Book Review: Grace and the Preacher

30659096“The Kansas community of Fairland anticipates the arrival of their new minister and in recent months, late in 1882, postmistress Grace Cristler has communicated with Reverend Dille via letters, answering his questions about the little town, and developing affection for the man who pens thoughtful missives.
 
Theophil Garrison grew up under the loving influence of his saintly grandmother but was roped into his cousins’ train-robbing plan. When they fail and are apprehended, Theo fled the scene, evading jail time. Now an angry cousin is out to avenge Theo’s duplicity, and he’s on the run. He encounters a fatally ill traveler–a minister. Seeing a way to keep hidden, Theo trades identities with the man, dons his fine black suit, carries a Bible, and prays that he’ll be accepted as Rufus Dille.
 
Once in Fairland, if Theo’s true identity is uncovered, what will be left of the world he has built for himself, Grace, and those in the town who have come to love and accept him?” (from Goodreads)

I picked this book up at the used bookstore because I had credit there and wanted to try a book by this author. It ended up being one of the best books I’ve ever taken a chance on. ❤

The book is FULL of great characters. It’s a slow story, slow as in rich, not boring. It has a total of two sweet, God-honoring romances in it. But those aren’t the main reasons why I love it.

God brought this book to me on the heels of two others that dealt with the idea of romance not being the end-all-be-all. I sometimes found her silly, but I identified with Grace’s hopes and fears and illusions so much! My dear Theo was wrong, but I still felt compassion for him. (And I loved who he became.) They both had to learn to put God first. To let Him fill them up and to let go of what they wanted and do the right thing. I needed that message. 😉 Eventually, the book’s title took on a double meaning that just blew me away. 😀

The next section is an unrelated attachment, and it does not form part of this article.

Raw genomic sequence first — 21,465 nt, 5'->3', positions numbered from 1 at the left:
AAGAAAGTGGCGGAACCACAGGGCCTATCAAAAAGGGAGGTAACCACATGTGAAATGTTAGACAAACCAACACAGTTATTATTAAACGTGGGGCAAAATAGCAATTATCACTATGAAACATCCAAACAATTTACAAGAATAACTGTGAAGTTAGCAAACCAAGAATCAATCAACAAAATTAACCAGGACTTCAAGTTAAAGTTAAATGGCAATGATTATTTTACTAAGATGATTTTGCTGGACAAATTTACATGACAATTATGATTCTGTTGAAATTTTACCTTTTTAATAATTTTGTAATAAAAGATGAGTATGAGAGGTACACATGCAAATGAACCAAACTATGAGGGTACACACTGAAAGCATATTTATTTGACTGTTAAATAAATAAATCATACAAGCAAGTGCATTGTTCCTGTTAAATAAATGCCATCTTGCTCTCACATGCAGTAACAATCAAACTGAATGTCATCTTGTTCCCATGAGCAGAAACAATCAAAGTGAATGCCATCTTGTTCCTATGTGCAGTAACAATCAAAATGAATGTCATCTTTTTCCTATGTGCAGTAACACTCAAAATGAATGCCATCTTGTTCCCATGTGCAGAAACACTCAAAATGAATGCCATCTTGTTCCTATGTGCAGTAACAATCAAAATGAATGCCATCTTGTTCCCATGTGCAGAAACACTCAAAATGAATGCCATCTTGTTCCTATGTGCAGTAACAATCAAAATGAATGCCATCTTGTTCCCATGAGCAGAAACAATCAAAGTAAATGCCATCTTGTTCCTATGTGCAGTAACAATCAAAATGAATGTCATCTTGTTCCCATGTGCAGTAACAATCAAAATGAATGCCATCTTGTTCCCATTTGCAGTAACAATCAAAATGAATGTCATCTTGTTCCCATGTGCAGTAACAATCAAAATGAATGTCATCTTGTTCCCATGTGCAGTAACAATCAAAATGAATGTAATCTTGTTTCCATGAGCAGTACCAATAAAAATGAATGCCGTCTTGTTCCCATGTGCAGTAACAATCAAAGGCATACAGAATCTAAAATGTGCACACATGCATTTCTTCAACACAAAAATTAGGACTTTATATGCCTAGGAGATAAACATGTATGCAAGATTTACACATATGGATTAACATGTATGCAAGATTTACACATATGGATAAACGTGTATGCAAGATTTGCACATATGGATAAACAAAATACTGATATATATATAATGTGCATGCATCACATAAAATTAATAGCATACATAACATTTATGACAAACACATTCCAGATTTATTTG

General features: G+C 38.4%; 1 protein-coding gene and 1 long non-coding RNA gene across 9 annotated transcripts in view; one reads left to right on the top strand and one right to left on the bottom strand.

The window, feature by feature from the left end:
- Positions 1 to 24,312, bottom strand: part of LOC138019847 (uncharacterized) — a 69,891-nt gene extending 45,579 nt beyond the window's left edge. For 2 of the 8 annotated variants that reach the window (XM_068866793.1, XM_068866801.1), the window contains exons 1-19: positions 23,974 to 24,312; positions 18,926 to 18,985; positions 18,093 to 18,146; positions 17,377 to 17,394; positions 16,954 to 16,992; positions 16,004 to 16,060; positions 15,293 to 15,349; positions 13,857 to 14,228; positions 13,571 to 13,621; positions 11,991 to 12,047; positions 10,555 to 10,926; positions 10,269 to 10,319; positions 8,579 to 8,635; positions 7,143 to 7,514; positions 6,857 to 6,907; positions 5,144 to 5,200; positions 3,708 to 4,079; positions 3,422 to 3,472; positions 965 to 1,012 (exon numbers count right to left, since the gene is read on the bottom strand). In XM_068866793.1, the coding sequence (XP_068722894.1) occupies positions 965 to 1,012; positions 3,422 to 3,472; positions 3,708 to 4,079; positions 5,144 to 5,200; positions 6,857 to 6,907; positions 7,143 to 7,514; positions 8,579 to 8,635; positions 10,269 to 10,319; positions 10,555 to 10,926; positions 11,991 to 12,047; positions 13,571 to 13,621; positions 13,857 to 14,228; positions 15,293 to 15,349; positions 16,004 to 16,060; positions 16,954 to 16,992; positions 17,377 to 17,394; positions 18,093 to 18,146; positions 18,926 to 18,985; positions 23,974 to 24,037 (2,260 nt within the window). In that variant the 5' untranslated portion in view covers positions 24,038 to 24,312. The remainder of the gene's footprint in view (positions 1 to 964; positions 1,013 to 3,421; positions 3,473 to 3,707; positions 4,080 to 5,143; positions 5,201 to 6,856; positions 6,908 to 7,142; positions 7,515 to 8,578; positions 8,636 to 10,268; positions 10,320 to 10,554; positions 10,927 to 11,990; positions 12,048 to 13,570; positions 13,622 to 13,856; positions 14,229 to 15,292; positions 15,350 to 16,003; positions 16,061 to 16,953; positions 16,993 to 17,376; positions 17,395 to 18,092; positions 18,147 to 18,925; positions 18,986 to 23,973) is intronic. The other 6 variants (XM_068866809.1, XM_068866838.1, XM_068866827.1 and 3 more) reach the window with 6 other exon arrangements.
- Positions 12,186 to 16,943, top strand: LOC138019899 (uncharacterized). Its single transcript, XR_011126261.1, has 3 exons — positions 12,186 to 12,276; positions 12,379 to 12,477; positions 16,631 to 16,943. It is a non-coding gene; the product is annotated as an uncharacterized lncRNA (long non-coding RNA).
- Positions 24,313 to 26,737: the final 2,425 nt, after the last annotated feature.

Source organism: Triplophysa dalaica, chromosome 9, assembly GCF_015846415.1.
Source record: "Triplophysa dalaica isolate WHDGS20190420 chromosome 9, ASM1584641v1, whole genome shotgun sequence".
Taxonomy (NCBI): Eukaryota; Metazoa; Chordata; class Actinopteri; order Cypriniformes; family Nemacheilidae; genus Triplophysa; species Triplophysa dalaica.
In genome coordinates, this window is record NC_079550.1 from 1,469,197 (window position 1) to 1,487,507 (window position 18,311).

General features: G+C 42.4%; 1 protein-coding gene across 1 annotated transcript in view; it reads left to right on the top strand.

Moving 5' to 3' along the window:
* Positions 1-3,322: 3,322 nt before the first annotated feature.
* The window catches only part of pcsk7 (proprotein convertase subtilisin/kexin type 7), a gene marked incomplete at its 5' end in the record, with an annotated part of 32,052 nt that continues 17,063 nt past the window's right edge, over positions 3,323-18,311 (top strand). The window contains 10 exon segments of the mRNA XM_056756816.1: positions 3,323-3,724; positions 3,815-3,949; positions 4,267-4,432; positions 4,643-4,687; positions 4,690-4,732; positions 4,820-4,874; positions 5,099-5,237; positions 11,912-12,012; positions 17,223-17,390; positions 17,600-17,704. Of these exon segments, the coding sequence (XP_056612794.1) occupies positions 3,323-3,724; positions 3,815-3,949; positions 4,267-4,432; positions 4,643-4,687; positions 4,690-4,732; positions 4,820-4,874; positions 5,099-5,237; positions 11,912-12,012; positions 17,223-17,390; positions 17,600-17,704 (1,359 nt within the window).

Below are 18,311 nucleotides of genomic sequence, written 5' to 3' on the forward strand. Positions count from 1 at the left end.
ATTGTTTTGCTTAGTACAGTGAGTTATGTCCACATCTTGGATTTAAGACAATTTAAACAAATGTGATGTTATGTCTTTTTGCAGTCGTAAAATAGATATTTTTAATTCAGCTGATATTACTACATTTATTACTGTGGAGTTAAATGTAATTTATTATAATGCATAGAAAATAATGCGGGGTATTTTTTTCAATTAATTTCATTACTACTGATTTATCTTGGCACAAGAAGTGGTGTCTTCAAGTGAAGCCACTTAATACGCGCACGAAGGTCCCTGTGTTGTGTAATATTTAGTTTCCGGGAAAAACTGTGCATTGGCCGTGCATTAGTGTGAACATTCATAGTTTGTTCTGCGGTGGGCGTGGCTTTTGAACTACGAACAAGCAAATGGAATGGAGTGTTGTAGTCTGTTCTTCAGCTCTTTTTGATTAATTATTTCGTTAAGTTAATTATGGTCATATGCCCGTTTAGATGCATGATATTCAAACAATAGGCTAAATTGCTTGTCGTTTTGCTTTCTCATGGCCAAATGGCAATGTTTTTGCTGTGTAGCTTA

All the side characters were super. (Except, of course, the essential grumpy church member.) I want to be Aunt Bess when I grow up, and I ended up loving her Sam just from her memories of him. Seriously sweet man. Grace’s uncle was great too. I loved how much he strove to help Theo along, and his zeal for the Lord even at his age was inspiring. It was dearly darling when my sweet people talked through the door during the quarantine. I also fell even harder in love (if possible) when SPOILER ALERT! Theo returned Uncle’s Bible to Grace. END OF SPOILER! And don’t get me started on the ending. ❤

Just a note, there were a few hints at the “impropriety” of a single woman staying at a sick man’s house to take care of him, but someone else was there too and nothing happened.

Best quote: He could tell she didn’t want him to leave. He didn’t want to, either, but a distant clap of thunder told he’d be wise to get inside before the next rainstorm swept in. “I’ll come back tomorrow, an’ the day after that, an’ the next day, too, if you’re all still closed up in there. I’ll come to the back door an’ knock, an’ we’ll talk as long as you want.” “As long as it isn’t raining?” He grinned. This time he knew she was teasing. That was good. “I’ll wear a slicker.”

Altogether, this was a very cute book that blessed me with its deep message.

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